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“Should I send my child back to school?” is a question I get frequently these days. As a pediatrician who is in peak back-to-school physical season, I can’t remember a recent visit with a school-aged child where this topic didn’t come up. Unfortunately, there is no single right answer to this question.

The American Academy of Pediatrics acknowledges the “fundamental role of schools in providing academic instruction, social and emotional skills, safety, nutrition, physical activity, and mental health therapy” for children. School is so much more than academics! The AAP has advocated for policy considerations that start with the goal of having students physically back in school. A vast majority of the children and parents I talk to share that common goal.

So how do we safely send our children back to school in the setting of COVID-19 community spread?  The honest answer to this is, “we don’t know.”  There is no way to eliminate the risk of this virus to students and staff, but there are things that can be done to mitigate the risk.  Governor Walz’s “Safe Learning Plan” starts with consideration of the local data and county COVID-19 case rates. When children are able to physically return to school, tools for virus mitigation include smaller class sizes and cohorting, physical distancing, use of cloth face coverings or masks, and enhanced hand hygiene and environmental cleaning.  Children should be regularly screened for symptoms of illness and be kept home if they have a fever (temp of 100.4F or higher) or exposure to someone with known COVID-19.  Schools need to have a plan in place in the event of a positive COVID-19 case.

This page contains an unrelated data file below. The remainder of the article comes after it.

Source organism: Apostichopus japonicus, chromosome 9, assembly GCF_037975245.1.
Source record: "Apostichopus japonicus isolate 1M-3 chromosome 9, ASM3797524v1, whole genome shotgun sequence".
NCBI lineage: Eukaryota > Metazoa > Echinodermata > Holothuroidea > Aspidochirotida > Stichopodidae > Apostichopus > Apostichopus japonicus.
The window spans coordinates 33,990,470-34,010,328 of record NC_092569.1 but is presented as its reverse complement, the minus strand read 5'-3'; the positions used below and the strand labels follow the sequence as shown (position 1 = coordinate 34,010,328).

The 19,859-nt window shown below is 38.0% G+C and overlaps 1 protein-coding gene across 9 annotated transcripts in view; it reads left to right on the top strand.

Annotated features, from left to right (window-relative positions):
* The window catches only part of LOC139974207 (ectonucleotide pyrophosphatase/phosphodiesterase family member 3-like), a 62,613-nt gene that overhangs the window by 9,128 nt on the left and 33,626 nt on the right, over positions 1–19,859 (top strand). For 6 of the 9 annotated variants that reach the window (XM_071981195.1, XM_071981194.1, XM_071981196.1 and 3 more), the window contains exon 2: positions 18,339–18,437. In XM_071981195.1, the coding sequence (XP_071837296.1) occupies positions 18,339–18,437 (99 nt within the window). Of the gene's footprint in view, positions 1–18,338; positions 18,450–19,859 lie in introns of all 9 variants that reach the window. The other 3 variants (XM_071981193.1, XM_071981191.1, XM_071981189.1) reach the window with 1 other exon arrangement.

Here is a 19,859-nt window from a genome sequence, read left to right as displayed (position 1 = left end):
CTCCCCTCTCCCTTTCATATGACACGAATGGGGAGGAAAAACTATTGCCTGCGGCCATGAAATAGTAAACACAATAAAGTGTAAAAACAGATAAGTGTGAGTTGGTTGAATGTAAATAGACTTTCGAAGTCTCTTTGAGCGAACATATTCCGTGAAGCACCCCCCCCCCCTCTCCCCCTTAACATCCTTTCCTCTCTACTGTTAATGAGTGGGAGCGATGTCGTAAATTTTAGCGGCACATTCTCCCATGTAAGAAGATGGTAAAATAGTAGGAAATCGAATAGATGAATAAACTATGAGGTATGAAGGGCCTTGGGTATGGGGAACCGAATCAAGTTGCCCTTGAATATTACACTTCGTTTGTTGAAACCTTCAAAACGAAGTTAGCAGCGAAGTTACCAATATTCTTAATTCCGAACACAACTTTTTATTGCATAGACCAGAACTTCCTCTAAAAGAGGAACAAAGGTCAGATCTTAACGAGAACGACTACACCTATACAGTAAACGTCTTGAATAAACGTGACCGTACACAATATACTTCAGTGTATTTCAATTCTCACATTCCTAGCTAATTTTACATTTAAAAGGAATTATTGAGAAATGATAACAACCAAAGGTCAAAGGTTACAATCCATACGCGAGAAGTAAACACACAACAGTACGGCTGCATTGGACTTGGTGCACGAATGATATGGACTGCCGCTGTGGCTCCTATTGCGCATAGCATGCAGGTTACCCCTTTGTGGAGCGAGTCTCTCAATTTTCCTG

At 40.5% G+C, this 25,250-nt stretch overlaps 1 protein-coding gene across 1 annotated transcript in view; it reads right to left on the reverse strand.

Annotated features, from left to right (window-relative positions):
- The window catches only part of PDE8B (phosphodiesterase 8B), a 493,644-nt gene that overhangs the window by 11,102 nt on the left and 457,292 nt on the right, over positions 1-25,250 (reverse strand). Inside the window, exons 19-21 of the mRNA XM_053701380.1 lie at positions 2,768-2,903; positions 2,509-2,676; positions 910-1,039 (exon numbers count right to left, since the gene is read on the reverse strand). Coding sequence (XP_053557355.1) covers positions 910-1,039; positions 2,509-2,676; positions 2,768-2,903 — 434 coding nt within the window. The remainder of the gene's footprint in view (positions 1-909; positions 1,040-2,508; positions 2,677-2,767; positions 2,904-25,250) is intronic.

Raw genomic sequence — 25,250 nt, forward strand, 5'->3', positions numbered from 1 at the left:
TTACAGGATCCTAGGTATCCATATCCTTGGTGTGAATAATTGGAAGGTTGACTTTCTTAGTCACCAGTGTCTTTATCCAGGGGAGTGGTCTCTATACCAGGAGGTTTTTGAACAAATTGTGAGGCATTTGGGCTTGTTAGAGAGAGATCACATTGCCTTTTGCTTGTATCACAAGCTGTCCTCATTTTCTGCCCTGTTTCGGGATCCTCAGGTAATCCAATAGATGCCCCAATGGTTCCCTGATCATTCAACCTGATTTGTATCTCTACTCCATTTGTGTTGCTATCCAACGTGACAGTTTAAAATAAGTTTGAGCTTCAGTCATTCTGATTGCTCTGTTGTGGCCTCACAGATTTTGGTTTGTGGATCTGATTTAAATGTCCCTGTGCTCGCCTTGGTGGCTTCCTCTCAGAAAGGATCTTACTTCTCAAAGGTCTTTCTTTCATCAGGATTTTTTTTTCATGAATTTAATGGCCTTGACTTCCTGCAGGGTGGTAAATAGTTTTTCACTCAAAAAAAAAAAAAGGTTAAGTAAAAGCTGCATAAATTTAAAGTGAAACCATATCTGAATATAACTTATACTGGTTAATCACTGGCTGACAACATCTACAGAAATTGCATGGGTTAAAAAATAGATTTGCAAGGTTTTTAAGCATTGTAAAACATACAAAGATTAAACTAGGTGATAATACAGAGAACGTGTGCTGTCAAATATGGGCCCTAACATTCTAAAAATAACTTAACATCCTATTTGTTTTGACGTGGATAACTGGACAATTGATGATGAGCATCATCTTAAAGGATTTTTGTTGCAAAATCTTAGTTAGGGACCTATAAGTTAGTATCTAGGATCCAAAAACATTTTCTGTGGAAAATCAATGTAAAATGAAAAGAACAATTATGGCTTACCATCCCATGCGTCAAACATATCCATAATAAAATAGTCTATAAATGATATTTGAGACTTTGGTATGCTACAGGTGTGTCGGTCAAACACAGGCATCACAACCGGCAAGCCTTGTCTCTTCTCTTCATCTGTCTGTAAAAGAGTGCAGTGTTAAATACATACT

Additionally, we know that this issue doesn’t impact all children equally.  There are certain medical conditions that place children at higher risk for severe illness from COVID-19.  The underlying health of the child needs to be considered when weighing the risks versus benefits of return to school.  There will be some children unable to wear a face covering due to underlying health or developmental issues. Many children receive academic accommodations, therapy services, and special education supports in school that are difficult to replicate in the home setting. Consideration also needs to be given to the resources, support, and access to technology that children have in their homes that impacts their ability to participate in distance learning.

These are unprecedented times, and we are learning as we go. Let’s continue to work together to achieve our shared goal of getting our children back to school as soon as it is safely possible!

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